Are you ready for some football? The Friday night lights are upon us and the excitement of getting back to playing is in the air. Have you ever wondered what it takes to truly keep your arm healthy as a quarterback? Well, today we are going to talk a little bit about that and things that you can do to help keep your arm in shape so that you can get through the season unscathed.
“Go get your arm warmed up!” This is a phrase I hear all the time for overhead athlete sports, whether it’s the relief pitcher in baseball, the center fielder in softball, the ACE server in volleyball, or the star QB. This is solid advice; it’s never a good idea to go into aggressive overhead activity without a proper warm-up, but what makes a good warm-up? That can be a very loaded question! Fortunately, by understanding the anatomy of the shoulder and the requirement by its muscles to work optimally overhead, it can be simple to get an athlete ready for action and, more importantly, lower their risk for injury.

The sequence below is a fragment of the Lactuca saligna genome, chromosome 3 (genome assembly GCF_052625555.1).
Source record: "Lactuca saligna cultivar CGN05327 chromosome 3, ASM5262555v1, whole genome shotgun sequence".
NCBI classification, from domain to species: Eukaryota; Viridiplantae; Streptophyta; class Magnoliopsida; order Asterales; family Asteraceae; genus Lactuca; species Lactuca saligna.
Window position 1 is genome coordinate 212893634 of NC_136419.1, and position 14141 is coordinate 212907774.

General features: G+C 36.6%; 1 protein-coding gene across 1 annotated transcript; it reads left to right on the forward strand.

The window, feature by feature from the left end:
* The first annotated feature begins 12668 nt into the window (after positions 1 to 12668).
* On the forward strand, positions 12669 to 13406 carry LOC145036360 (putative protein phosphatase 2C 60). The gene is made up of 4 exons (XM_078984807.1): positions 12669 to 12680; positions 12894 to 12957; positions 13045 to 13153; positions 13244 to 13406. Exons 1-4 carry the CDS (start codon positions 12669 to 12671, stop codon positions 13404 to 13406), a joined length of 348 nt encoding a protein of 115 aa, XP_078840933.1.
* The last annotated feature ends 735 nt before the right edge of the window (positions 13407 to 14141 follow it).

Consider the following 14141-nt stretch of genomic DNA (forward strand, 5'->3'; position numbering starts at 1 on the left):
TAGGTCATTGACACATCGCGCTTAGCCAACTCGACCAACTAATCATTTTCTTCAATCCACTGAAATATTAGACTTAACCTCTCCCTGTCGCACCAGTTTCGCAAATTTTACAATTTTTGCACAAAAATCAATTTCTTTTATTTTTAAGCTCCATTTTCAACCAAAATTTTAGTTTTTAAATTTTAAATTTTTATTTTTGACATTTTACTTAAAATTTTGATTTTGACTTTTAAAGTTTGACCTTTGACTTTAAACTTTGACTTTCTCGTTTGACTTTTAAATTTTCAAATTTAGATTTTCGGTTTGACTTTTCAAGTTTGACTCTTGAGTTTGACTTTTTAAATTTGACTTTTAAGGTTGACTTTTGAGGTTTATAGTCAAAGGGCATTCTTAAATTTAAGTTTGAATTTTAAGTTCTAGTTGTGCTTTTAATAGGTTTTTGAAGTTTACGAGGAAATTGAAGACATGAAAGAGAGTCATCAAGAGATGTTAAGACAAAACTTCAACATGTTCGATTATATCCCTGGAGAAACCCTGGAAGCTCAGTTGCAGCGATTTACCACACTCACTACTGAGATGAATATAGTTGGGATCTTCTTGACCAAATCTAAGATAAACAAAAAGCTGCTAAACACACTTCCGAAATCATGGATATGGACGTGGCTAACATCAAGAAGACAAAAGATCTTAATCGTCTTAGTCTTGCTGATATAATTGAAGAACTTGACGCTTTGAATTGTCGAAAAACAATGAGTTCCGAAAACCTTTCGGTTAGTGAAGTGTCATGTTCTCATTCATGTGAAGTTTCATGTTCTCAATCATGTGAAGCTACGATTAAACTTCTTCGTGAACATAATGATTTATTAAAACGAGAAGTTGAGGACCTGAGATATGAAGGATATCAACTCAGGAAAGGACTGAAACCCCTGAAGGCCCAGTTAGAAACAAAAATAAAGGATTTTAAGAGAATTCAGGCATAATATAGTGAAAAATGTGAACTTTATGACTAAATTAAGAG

Male and female gymnasts compete in similar but different events. Men’s gymnastics events place different demands on the body, especially the upper body, for events such as rings, high bar, parallel bars, and pommel horse. Therefore, the top injuries for male and female gymnasts may be different. Current research has shown that adolescent male gymnasts tend to have more lower-body injuries, whereas elite male gymnasts have more upper-body injuries. In general, male gymnasts tend to have more upper body injuries than female gymnasts.
The rotator cuff is a hot topic when it comes to shoulder injuries. A rotator cuff is an important group of four muscles that help move the shoulder to perform activities of daily living. Damage to one or more of the rotator cuff muscles can become a source of pain, reduced range of motion, reduced strength, or overall function. It is important to keep this muscle group strong to minimize injury and recover from a shoulder injury. Let’s look at some exercises that you can do at home to strengthen the rotator cuff.